Because of the collaborative and cooperative nature of ENG 110, daily attendance and participation are essential to your success in this course.  Therefore, it is mandatory that you attend each session.  I will take attendance at the beginning of each class meeting.  If you arrive after I have taken attendance, it is your responsibility to see me after class to discuss your eligibility for being counted present. You will be allowed THREE absences, excused or unexcused, for the entire semester.  These absences can be used in the case of sickness, family events, school related functions (ROTC, sports, etc.), or unexpected circumstances.  Remember, though, to use these absences wisely; you never know when an emergency may arise later in the semester.  Your final grade will be lowered by one third of a letter grade for each day missed over three.  In other words, if you earn an A- in the course, but have four absences, your final grade would be a B+.  For five absences, you would earn a B instead of an A-, etc.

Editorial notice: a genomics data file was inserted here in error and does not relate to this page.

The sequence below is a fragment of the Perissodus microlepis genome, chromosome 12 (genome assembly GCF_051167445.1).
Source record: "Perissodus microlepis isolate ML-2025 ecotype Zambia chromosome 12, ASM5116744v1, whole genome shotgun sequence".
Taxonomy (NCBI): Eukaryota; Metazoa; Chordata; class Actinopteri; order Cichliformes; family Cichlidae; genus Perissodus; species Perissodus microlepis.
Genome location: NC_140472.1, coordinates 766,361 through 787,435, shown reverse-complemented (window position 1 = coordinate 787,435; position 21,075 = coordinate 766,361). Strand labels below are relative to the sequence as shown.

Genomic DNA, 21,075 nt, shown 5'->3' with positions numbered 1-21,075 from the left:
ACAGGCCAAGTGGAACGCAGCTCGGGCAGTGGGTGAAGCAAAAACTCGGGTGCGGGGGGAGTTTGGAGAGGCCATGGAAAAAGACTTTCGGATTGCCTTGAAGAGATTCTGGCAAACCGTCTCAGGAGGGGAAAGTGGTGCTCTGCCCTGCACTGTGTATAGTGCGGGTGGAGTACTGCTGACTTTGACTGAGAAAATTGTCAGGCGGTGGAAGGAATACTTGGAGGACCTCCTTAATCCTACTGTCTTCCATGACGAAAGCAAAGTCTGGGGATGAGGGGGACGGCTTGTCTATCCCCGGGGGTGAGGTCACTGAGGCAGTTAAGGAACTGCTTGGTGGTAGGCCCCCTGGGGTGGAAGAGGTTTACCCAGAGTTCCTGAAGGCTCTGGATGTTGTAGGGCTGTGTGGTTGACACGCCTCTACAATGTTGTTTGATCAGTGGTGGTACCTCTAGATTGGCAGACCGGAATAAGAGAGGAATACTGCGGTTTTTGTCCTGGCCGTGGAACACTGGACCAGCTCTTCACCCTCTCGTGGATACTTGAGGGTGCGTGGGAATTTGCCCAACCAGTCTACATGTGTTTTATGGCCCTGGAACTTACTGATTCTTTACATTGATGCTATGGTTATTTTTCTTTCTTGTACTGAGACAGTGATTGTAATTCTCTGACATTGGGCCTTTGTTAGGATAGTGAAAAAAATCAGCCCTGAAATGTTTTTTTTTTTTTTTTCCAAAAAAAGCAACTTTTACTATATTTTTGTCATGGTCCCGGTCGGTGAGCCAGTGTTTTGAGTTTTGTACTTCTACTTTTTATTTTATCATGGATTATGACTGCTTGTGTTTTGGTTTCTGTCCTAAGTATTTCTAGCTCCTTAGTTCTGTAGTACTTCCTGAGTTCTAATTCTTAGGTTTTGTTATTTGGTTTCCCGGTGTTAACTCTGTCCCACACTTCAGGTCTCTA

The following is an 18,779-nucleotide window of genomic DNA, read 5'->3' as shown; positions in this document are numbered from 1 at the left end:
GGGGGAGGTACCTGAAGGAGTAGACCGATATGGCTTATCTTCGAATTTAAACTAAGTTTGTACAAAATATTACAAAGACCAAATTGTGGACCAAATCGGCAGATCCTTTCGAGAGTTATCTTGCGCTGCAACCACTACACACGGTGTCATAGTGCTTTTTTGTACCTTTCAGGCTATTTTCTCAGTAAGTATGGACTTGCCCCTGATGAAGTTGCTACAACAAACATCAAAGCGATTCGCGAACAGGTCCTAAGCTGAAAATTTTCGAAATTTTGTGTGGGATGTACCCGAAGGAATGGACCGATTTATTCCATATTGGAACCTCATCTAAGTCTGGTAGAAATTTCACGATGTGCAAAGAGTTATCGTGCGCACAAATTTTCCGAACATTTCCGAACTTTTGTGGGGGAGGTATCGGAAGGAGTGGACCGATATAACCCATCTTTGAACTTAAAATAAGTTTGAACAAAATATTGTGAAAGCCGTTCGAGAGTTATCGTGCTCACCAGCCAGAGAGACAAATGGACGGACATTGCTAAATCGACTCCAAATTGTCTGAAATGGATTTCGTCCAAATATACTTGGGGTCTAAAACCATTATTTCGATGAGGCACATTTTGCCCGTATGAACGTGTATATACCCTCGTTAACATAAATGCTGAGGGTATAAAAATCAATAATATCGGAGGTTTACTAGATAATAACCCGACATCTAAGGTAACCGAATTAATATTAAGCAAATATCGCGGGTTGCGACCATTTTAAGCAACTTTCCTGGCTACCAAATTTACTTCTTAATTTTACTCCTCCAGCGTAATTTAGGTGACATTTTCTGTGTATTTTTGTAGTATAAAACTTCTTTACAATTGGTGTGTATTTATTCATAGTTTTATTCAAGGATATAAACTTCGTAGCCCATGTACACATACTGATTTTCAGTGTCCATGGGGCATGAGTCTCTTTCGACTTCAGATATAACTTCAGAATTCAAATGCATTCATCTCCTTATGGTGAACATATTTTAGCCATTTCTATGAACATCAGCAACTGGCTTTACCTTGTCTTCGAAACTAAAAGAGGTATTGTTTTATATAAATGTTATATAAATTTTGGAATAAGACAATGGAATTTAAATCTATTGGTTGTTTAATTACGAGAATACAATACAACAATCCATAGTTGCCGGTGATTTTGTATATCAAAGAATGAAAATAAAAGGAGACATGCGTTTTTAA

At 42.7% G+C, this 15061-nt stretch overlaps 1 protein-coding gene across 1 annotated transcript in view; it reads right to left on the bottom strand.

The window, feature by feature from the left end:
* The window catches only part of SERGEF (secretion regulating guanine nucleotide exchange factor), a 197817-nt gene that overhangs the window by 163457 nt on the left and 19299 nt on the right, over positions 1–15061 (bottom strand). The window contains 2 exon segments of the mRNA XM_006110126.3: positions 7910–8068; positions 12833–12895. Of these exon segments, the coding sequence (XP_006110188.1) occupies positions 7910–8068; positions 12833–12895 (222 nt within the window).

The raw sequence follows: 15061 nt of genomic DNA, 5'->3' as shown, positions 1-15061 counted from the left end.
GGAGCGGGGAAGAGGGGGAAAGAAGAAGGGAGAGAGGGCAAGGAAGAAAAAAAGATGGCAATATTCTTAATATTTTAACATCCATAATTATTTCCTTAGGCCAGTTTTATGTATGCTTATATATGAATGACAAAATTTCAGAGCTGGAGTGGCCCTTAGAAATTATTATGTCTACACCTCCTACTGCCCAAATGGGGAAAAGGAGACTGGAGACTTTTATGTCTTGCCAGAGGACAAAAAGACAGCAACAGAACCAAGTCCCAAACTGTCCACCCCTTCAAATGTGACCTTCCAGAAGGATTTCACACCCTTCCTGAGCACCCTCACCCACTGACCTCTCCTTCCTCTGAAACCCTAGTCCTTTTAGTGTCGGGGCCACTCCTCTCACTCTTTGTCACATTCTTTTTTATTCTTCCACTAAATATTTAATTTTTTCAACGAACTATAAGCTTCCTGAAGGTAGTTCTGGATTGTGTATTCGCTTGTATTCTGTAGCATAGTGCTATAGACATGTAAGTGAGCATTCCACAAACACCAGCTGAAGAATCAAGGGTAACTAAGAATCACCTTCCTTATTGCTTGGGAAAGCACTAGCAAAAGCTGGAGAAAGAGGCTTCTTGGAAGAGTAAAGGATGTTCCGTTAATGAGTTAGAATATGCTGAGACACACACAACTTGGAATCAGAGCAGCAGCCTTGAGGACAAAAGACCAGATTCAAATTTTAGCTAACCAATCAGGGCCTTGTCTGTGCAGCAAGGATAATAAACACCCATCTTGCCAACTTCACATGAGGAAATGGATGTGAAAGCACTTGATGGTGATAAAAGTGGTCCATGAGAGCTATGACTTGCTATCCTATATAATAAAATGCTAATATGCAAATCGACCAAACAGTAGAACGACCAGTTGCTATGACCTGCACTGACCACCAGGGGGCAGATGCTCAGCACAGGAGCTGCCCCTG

I would much rather know of any absences before the fact.  Therefore, if you know that you are going to be absent ahead of time, notify me so you can keep up to date with the activities of the class.  In any case, if you are absent, it is your responsibility to find out what you missed.  You may contact me by email, phone, or stop by my office hours; you may also get in touch with one of your classmates.

 
Course Requirements and Grading:
Coursework includes regular class attendance and participation, daily reading and writing assignments, five major written projects, and oral presentations based on your written work. Although first and second drafts of your projects will not be graded, they will be commented on in writing, either by me, your peers, or both.   


Your final grade for the course will be determined as follows:

Project #1: Essay on a Debated Topic--15%

Project #2: Experience-Based Theory Critique--15%

Project #3: Close Reading and Interpretation of a Text/Analysis of Two Scholarly Interpretations--15%

Project #4: Individual Writing Portfolio--15%

Final Exam: Presentation of Team Portfolios--10%  (The Final Exam will be held on Friday, May 14 from 11:30 AM--2:30 PM (Section N) or Friday, May 14 from 3:00--6:00 PM (Section F1). No exceptions)

Class Participation: Includes attendance, contributions to class discussions, reading quizzes, daily assignments, collected work, journal entries, and Peer Review work--15%

Oral Presentations: Oral Presentations of Projects 1 & 3--15%


Criteria for Evaluation:
In grading your written work, I will look for: 


·      a purposeful response to the audience and situation 
·      a clear and logical argument 
·      thoughtful use of textual evidence 
·      effective use of appropriate formal and stylistic conventions